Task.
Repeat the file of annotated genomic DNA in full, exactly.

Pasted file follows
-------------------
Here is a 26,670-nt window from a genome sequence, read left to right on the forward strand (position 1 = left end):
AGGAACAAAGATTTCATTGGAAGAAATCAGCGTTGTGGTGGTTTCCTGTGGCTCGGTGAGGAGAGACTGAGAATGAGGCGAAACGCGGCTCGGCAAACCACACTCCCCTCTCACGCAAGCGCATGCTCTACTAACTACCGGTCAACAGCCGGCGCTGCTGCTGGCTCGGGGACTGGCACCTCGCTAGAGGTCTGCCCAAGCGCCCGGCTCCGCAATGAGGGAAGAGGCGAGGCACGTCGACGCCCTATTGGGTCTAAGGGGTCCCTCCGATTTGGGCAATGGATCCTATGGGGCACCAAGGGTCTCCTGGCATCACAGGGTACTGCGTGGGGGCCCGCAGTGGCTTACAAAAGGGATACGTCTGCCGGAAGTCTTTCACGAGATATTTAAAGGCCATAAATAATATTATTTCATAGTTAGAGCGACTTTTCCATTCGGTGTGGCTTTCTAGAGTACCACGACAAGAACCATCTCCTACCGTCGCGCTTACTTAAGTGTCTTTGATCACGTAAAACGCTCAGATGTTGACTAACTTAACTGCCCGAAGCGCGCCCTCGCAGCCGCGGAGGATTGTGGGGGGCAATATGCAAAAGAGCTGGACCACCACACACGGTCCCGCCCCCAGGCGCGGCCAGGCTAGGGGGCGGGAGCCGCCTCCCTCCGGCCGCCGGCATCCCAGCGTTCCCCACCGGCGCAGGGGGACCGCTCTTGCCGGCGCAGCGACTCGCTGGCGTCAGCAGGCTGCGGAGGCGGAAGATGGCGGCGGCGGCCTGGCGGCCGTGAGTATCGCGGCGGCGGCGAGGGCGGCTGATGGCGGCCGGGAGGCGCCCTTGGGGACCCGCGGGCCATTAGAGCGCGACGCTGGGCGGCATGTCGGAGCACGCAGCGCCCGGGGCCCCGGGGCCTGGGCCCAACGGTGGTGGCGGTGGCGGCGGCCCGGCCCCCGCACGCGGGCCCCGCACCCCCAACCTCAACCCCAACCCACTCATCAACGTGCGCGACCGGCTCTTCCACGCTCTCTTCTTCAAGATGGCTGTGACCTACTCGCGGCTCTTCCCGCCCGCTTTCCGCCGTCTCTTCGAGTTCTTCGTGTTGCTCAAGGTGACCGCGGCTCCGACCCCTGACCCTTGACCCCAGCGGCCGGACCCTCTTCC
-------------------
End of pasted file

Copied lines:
Here is a 26,670-nt window from a genome sequence, read left to right on the forward strand (position 1 = left end):
AGGAACAAAGATTTCATTGGAAGAAATCAGCGTTGTGGTGGTTTCCTGTGGCTCGGTGAGGAGAGACTGAGAATGAGGCGAAACGCGGCTCGGCAAACCACACTCCCCTCTCACGCAAGCGCATGCTCTACTAACTACCGGTCAACAGCCGGCGCTGCTGCTGGCTCGGGGACTGGCACCTCGCTAGAGGTCTGCCCAAGCGCCCGGCTCCGCAATGAGGGAAGAGGCGAGGCACGTCGACGCCCTATTGGGTCTAAGGGGTCCCTCCGATTTGGGCAATGGATCCTATGGGGCACCAAGGGTCTCCTGGCATCACAGGGTACTGCGTGGGGGCCCGCAGTGGCTTACAAAAGGGATACGTCTGCCGGAAGTCTTTCACGAGATATTTAAAGGCCATAAATAATATTATTTCATAGTTAGAGCGACTTTTCCATTCGGTGTGGCTTTCTAGAGTACCACGACAAGAACCATCTCCTACCGTCGCGCTTACTTAAGTGTCTTTGATCACGTAAAACGCTCAGATGTTGACTAACTTAACTGCCCGAAGCGCGCCCTCGCAGCCGCGGAGGATTGTGGGGGGCAATATGCAAAAGAGCTGGACCACCACACACGGTCCCGCCCCCAGGCGCGGCCAGGCTAGGGGGCGGGAGCCGCCTCCCTCCGGCCGCCGGCATCCCAGCGTTCCCCACCGGCGCAGGGGGACCGCTCTTGCCGGCGCAGCGACTCGCTGGCGTCAGCAGGCTGCGGAGGCGGAAGATGGCGGCGGCGGCCTGGCGGCCGTGAGTATCGCGGCGGCGGCGAGGGCGGCTGATGGCGGCCGGGAGGCGCCCTTGGGGACCCGCGGGCCATTAGAGCGCGACGCTGGGCGGCATGTCGGAGCACGCAGCGCCCGGGGCCCCGGGGCCTGGGCCCAACGGTGGTGGCGGTGGCGGCGGCCCGGCCCCCGCACGCGGGCCCCGCACCCCCAACCTCAACCCCAACCCACTCATCAACGTGCGCGACCGGCTCTTCCACGCTCTCTTCTTCAAGATGGCTGTGACCTACTCGCGGCTCTTCCCGCCCGCTTTCCGCCGTCTCTTCGAGTTCTTCGTGTTGCTCAAGGTGACCGCGGCTCCGACCCCTGACCCTTGACCCCAGCGGCCGGACCCTCTTCC